University of Surrey

Test tubes in the lab Research in the ATI Dance Research

Polyaniline-water interactions: A theoretical investigation with the polarisable continuum model

Romanova, J, Petrova, J, Tadjer, A and Gospodinova, N (2010) Polyaniline-water interactions: A theoretical investigation with the polarisable continuum model Synthetic Metals, 160 (9-10). pp. 1050-1054.

Full text not available from this repository.


The simulations of emeraldine hydrochloride tetramers were performed for the first time in implicit water solvent using the polarisable continuum model (PCM) with the density functional theory (DFT) method. This approach should be more appropriate for the study of the conducting form of polyaniline as all known processes of synthesis and further transformations take place in polar medium. Our results confirm this hypothesis and clearly indicate that the geometry and electronic structure of the emeraldine salt depend on the dielectric properties of the medium. In polar environment the protons are bound tighter to the chains compared to vacuum and this leads to stronger impact of the dopant on the structural parameters of PANI. As a consequence, the density distribution in the emeraldine hydrochloride obtained by PCM is more realistic compared to vacuum estimates. The stability in polar medium of two possible salt configurations with respect to counterions position is assessed. Each configuration is simulated in singlet and triplet state (bipolaron and polaron). The results show that at the tetramer level the bipolaron form is always preferred in accordance to available experimental results. © 2010 Elsevier B.V. All rights reserved.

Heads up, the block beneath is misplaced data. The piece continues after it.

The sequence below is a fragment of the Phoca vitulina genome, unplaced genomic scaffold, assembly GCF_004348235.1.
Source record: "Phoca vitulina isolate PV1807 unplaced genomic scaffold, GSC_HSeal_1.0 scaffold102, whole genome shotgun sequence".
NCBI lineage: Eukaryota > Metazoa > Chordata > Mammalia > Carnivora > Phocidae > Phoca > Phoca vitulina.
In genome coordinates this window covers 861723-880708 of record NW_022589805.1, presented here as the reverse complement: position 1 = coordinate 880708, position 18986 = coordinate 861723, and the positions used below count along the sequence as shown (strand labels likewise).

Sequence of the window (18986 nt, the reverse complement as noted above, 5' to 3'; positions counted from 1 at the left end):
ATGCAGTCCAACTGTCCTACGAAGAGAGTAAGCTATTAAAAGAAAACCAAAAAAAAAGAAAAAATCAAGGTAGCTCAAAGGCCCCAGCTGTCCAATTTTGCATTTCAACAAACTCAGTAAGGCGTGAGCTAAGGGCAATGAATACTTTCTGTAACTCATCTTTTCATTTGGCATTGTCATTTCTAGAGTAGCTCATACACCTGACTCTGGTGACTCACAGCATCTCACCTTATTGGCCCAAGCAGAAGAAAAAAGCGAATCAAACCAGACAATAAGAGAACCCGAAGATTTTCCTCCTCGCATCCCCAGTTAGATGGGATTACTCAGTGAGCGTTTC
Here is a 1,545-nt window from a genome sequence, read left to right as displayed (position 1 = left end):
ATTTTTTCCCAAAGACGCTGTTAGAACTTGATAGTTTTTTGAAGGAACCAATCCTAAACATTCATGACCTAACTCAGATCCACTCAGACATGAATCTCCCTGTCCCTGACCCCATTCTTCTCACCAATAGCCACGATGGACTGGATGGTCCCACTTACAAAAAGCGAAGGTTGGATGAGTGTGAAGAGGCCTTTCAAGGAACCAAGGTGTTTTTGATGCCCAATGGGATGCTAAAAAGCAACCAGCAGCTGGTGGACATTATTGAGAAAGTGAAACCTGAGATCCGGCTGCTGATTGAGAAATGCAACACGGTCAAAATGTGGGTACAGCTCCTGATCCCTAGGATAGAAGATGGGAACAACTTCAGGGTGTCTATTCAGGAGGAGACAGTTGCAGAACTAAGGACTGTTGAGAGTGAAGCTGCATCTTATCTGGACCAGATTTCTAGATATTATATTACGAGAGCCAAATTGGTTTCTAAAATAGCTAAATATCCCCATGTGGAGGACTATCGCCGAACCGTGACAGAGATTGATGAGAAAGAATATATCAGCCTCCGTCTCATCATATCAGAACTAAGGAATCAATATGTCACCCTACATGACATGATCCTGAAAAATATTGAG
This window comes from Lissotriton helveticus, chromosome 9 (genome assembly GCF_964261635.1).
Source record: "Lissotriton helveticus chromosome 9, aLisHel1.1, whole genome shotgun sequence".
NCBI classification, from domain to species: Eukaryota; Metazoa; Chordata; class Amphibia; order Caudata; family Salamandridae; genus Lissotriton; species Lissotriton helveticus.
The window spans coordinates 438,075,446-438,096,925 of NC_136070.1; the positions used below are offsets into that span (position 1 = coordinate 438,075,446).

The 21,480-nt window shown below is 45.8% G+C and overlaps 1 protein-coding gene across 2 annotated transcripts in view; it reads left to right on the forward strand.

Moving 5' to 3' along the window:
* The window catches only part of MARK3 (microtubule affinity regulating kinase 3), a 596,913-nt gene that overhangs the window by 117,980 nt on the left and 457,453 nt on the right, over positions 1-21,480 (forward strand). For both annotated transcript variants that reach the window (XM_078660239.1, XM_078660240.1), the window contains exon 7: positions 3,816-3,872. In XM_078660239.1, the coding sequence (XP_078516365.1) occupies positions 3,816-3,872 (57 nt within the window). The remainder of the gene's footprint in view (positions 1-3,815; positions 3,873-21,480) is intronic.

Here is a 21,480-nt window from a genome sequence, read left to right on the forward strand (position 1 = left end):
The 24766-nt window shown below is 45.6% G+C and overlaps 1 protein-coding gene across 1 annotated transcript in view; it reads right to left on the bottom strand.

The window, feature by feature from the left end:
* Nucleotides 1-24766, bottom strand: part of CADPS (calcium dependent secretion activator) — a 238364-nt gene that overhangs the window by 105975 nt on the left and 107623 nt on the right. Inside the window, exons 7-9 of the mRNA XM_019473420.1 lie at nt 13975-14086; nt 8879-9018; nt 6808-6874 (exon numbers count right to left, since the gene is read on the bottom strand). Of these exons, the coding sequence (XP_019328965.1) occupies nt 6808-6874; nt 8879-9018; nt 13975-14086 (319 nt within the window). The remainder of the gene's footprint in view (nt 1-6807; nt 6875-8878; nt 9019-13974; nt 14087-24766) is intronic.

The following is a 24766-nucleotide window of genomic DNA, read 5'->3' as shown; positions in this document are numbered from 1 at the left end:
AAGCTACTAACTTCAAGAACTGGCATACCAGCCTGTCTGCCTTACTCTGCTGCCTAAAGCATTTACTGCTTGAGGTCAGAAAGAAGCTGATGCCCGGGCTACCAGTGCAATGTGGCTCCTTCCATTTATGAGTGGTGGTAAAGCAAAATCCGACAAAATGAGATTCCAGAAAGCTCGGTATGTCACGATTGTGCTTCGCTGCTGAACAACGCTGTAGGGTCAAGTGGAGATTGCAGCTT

Item Type: Article
Divisions : Surrey research (other units)
Authors :
Petrova, J
Tadjer, A
Gospodinova, N
Date : 1 May 2010
DOI : 10.1016/j.synthmet.2010.02.025
Depositing User : Symplectic Elements
Date Deposited : 17 May 2017 13:23
Last Modified : 24 Jan 2020 23:53

Actions (login required)

View Item View Item


Downloads per month over past year

Information about this web site

© The University of Surrey, Guildford, Surrey, GU2 7XH, United Kingdom.
+44 (0)1483 300800